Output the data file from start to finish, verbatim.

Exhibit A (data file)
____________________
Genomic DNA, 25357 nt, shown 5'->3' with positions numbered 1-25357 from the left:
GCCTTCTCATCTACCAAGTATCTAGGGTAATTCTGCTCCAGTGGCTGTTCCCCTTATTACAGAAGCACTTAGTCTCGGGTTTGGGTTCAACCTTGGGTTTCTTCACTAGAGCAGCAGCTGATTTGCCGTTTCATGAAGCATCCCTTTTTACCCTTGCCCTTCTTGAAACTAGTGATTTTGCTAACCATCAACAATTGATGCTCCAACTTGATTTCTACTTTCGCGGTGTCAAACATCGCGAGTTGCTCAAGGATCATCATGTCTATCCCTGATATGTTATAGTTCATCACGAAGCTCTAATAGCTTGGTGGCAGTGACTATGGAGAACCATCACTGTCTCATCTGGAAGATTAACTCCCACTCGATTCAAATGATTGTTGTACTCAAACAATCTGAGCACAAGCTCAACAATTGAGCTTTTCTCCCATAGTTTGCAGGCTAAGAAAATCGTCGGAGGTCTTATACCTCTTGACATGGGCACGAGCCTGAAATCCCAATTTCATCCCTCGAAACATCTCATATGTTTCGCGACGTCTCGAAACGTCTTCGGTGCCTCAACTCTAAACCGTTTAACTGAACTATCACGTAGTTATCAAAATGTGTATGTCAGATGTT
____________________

Genomic DNA, 25357 nt, shown 5'->3' with positions numbered 1-25357 from the left:
GCCTTCTCATCTACCAAGTATCTAGGGTAATTCTGCTCCAGTGGCTGTTCCCCTTATTACAGAAGCACTTAGTCTCGGGTTTGGGTTCAACCTTGGGTTTCTTCACTAGAGCAGCAGCTGATTTGCCGTTTCATGAAGCATCCCTTTTTACCCTTGCCCTTCTTGAAACTAGTGATTTTGCTAACCATCAACAATTGATGCTCCAACTTGATTTCTACTTTCGCGGTGTCAAACATCGCGAGTTGCTCAAGGATCATCATGTCTATCCCTGATATGTTATAGTTCATCACGAAGCTCTAATAGCTTGGTGGCAGTGACTATGGAGAACCATCACTGTCTCATCTGGAAGATTAACTCCCACTCGATTCAAATGATTGTTGTACTCAAACAATCTGAGCACAAGCTCAACAATTGAGCTTTTCTCCCATAGTTTGCAGGCTAAGAAAATCGTCGGAGGTCTTATACCTCTTGACATGGGCACGAGCCTGAAATCCCAATTTCATCCCTCGAAACATCTCATATGTTTCGCGACGTCTCGAAACGTCTTCGGTGCCTCAACTCTAAACCGTTTAACTGAACTATCACGTAGTTATCAAAATGTGTATGTCAGATGTT